The majority of the UK use gas fired central heating to warm their homes. 2.2 million of us, however, use electricity as the primary means of warming our homes.
There are several different types of electric heating available. We’re going to take a quick look at some of them and the pros and cons of each.
These are the most common electrical heaters found in the UK, being fitted in approximately 1.7 million homes. They are sometimes generically known as Economy 7 heaters, due to the low cost tariff that some of them are designed to operate with.
A storage heater is filled with ceramic ‘bricks’ that are heated up using electricity, usually during the night. This heat is then released during the day. They are most commonly found in blocks of purpose built flats. Their introduction was a result of the UK’s heavy investment in nuclear power stations in the 60’s and 70’s. Electricity was being constantly produced 24/7 and introducing time of use tariffs, such as economy 7 in conjunction with storage heaters, was a way to make use of this excess electricity.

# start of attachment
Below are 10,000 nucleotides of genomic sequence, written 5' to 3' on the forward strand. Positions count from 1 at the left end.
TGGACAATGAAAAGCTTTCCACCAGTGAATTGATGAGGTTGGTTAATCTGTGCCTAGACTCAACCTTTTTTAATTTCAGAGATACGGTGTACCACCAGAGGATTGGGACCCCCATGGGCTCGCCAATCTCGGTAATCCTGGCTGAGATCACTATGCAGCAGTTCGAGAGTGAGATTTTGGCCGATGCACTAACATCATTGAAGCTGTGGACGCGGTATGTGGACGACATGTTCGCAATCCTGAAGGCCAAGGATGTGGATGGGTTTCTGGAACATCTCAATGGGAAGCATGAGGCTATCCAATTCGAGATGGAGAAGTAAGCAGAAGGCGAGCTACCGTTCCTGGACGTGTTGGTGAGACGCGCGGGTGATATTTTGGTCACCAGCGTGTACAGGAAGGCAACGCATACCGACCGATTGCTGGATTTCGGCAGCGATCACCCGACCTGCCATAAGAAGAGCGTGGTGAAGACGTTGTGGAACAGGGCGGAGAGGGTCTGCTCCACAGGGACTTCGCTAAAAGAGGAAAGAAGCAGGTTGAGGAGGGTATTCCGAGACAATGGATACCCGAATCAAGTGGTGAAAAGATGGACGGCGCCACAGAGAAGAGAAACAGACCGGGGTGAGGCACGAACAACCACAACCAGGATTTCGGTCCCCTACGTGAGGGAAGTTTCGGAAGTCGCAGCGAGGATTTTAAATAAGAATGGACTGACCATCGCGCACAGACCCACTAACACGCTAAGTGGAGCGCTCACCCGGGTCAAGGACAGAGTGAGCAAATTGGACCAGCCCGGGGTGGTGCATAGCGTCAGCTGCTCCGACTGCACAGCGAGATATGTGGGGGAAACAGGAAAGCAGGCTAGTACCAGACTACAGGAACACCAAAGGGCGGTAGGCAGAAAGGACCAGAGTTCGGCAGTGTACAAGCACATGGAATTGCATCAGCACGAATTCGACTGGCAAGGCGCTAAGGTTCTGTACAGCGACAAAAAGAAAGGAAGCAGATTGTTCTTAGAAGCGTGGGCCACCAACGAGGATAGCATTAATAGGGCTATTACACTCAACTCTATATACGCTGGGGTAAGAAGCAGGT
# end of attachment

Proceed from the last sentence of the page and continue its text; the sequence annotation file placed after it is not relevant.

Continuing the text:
Older and cheaper modern storage heaters tend to be manually operated. This means that they need to be manually turned on or off, even if the room is already very warm. These days there is a wide range of automatic storage heaters controlled by thermostats. Some of these models are also fan assisted or come with a built in convection heater to provide heat on demand.
Storage heaters have some advantages over other forms of electric heating. Firstly, due to the time of day that they use electricity, they are cheaper per kWh than other forms of electric heating. Secondly, they are very easy for a qualified person to install and take up little space compared to other forms of heating.
They do have their disadvantages, however, as storage heaters will continue to release a small amount of heat even when not needed. Naturally the more basic cheaper models will release more heat than more expensive modern ones. The other main issue is that by the evening, when most households want to use the heat, the majority of the stored heat has been released. Because of this, although using electricity at a cheaper tariff, they can work out more expensive to run.